This Friday, the monthly Critical Mass ride will be dedicated to Isaak’s memory, at the request of some of his friends. As usual, meet at City Hall, by the fountain, at 5:30. Wear yellow in honour of Isaak. Together, we’ll take back the streets, if only fleetingly. I expect we’ll alter the usual route to include an emotional visit to the scene of the accident.

News reports:

http://www.edmontonjournal.com/sports/Cyclist+killed+road+remembered+great+runner+even+better/7158225/story.html

http://www.cbc.ca/news/canada/edmonton/story/2012/08/28/edmonton-isaak-kornelson-whyte-fatal.html

http://www.cbc.ca/news/canada/edmonton/story/2012/08/27/edmonton-cyclist-killed.html

http://www.cbc.ca/news/canada/edmonton/story/2012/08/29/edmonton-kornelsen-university-mourns.html





June Critical Mass

20 07 2012

As June is Bike Month in E-Ville, June Critical Mass is usually the the most well attended of the year. I don’t know what it is this year, but Critical Mass seems to have lost momentum. Maybe it’s because some of the folks who’ve been putting most of the effort into promoting it have had other commitments lately. But, promotion or not, we know the time and place. and we still ride.

Rubber to the asphalt.

The High Level Bridge is always a highlight.

Rollin’ down Whyte Ave.

It’s the Bikewriter himself!

Brian and a particularly triumphant bike lift.

Last Friday of the month, 5:30pm, City Hall (fountain side).

Be there or be a square wheel.

 

 

 





May Critical Mass

3 06 2011

Wow, it’s June already, which means it Bike Month, which means my doing bikey stuff to writing about bikey stuff ratio is going up, up up, and I’ve fallen behind on my blog posts. So much to write about, so little time.

To fill the void, here’s some pictures from last week’s Critical Mass.

Laughing and rolling. Rolling and laughing.

Kim on the bridge.

Turning left.

Micah don't need a car, or a car dealership.

What's more fun and more attention getting than a shiny new auto? Brett's freaky art bikes!

CJ was flashing me a peace sign, but my camera was too slow to catch it.

Adrian, aka Bikewriter, aka EBC mechanic, aka professional cameraman, was waiting for us on the hill at the end of the bridge.

Another reason bikes are awesome: If you're a kid in a chariot and you see your fave aunt riding behind you, you can say hi and chat.

After the ride, it's time to play around on other people's bikes in Gazebo park.





Class & Sass at the Mass

16 07 2010

I’m a little bit late posting photos from last month’s Critical Mass, mostly due to the sheer volume I had to wade through and edit out out of the many blog worthy pics. June’s Critical Mass is usually the largest of the year in E-Ville (’cause it’s bike month), and there were around 200 people in a mass a block long, in one of the biggest rides this town has ever seen.

This guy is really stoked!

Hawt!

Taking over the High Level Bridge is usually the best part of the ride.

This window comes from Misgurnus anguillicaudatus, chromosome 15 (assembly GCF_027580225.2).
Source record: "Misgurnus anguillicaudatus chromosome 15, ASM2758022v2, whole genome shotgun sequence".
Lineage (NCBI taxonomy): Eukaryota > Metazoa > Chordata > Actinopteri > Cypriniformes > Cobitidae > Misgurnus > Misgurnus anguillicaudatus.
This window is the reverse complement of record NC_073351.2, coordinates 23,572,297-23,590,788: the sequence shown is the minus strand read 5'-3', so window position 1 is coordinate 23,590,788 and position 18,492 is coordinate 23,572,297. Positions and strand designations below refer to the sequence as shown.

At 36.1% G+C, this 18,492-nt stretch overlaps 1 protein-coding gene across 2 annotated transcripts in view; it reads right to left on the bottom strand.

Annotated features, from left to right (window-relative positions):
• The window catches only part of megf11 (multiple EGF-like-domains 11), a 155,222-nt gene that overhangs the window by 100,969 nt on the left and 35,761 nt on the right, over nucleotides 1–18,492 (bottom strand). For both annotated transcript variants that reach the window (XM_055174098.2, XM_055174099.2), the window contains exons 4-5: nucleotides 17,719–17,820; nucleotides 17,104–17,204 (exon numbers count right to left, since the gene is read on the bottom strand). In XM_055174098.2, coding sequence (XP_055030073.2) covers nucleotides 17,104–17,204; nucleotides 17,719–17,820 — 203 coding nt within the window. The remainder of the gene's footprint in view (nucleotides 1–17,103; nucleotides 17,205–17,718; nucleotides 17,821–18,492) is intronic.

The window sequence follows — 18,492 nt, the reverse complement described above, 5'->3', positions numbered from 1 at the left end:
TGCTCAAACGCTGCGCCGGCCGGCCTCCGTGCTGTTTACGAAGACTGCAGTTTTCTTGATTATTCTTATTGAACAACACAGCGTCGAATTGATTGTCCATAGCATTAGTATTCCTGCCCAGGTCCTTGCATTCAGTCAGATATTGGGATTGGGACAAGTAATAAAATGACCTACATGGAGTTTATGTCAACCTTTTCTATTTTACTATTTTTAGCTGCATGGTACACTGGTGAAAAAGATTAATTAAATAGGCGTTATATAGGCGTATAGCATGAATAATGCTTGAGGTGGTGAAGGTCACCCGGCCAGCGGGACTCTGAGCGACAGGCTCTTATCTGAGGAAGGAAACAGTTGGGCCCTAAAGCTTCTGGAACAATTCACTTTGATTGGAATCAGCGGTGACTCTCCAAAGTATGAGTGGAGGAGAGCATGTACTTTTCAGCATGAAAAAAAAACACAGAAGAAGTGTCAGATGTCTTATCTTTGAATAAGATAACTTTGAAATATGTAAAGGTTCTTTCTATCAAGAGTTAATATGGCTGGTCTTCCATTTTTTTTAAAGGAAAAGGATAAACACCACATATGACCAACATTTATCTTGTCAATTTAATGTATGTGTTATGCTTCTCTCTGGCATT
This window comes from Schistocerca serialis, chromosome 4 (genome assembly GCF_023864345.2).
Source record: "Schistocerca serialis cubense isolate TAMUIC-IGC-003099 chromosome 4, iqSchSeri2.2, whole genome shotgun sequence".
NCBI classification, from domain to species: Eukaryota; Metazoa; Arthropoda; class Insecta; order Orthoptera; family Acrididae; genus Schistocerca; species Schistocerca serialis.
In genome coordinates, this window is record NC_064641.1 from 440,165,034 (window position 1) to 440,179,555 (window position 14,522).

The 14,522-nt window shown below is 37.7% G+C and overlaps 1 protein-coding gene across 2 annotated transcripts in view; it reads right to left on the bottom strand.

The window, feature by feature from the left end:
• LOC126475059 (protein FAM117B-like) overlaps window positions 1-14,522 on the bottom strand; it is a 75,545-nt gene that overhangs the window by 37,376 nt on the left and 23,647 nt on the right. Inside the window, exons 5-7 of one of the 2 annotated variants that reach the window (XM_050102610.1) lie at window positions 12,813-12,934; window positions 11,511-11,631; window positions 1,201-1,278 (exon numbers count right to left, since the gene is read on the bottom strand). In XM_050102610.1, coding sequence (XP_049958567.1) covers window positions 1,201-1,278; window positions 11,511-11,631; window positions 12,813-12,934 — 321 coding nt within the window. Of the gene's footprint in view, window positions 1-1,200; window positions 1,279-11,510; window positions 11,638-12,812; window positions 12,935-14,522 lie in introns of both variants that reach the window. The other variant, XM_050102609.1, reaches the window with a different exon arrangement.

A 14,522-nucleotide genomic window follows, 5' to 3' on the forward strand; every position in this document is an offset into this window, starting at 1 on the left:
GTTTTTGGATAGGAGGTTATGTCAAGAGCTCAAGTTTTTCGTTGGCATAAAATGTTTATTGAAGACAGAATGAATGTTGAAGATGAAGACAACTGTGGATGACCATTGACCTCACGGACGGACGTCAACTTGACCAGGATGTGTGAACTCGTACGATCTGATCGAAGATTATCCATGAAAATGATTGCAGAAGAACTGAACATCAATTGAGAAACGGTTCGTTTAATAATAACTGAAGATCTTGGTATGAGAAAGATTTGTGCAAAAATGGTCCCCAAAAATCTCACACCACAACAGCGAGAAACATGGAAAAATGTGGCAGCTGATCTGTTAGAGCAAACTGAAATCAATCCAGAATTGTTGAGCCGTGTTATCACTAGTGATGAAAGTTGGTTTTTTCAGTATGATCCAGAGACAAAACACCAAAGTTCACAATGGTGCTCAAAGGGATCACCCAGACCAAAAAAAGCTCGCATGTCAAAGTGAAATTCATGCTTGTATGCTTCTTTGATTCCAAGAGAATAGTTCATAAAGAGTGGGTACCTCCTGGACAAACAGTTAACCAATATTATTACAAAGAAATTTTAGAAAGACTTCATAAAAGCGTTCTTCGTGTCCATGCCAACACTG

A rare moment to enjoy the view, the breeze, the peacefulness of the ride while there are no cars on the bridge.

Jasper Ave, cyclists for a solid block.

These two had just pulled a bike switch-a-roo on their equally rockin' bikes on Whyte.





Who’s Streets?

2 05 2010

There hasn’t been much time for writing lately, between the mad rush for bikes and spring tune-ups at the co-op and the return of summery weather that has compelled me to take epic rides at any possible opportunity. I’ve got several posts worth of photos of fantastic riding and cycle oddities from the last couple of weeks that I have yet to upload, but I’ll start with this one from Friday’s Critical Mass Ride, which was a chipper affair.

I took this picture while riding, holding the camera above my head, pointed backwards, aiming blind.





Critical Mass, February, Winter City

1 03 2010

Like many other cities around the world, Critical Mass rides happen on the last Friday of the month in Edmonton (5:30, City Hall, FYI). Winter rides tend to be a less than massive affair, though, with a small but determined group of hardy cyclists.

This month, I had high hopes. The weather has been warm for this time of year, the main streets are dry & clear and more cyclists are coming out of the woodwork. I packed my skates, hoping that I could get to City Hall early enough to fit in some skating, but was foiled by weather determined to turn the rink into slush. So I set off on a little jaunt on my bike to pass the time before the big ride.

The Muttart Conservatory, an iconic E-town landmark, through the spokes.

But back to Critical Mass, I was hoping for a larger turnout to compensate for my skating disappointment. There were about 15 of us all together, and I was the only woman riding. Because of the small number, the group decided to not take over both lanes of traffic on the High Level Bridge, as the tradition has been since the beginning of Critical Mass rides in Edmonton way back in 1994, so the sweetest part of the ride (not to mention sweetest photo op) was marred by loud & aggressive passing cars. Oh well, it was still nice to hang with some familiar faces who I don’t stop and talk to on the street when it’s too cold to stop moving. And with spring on the horizon, the mass will only grow (unless there’s a blizzard at the end of March, which there probably will be, because E-ville’s weather is always evil at the end of March).

Critical Mass ends in Old Strathcona, where it fits entirely within the Gazebo instead of filling the entire park when summer rouses the mass.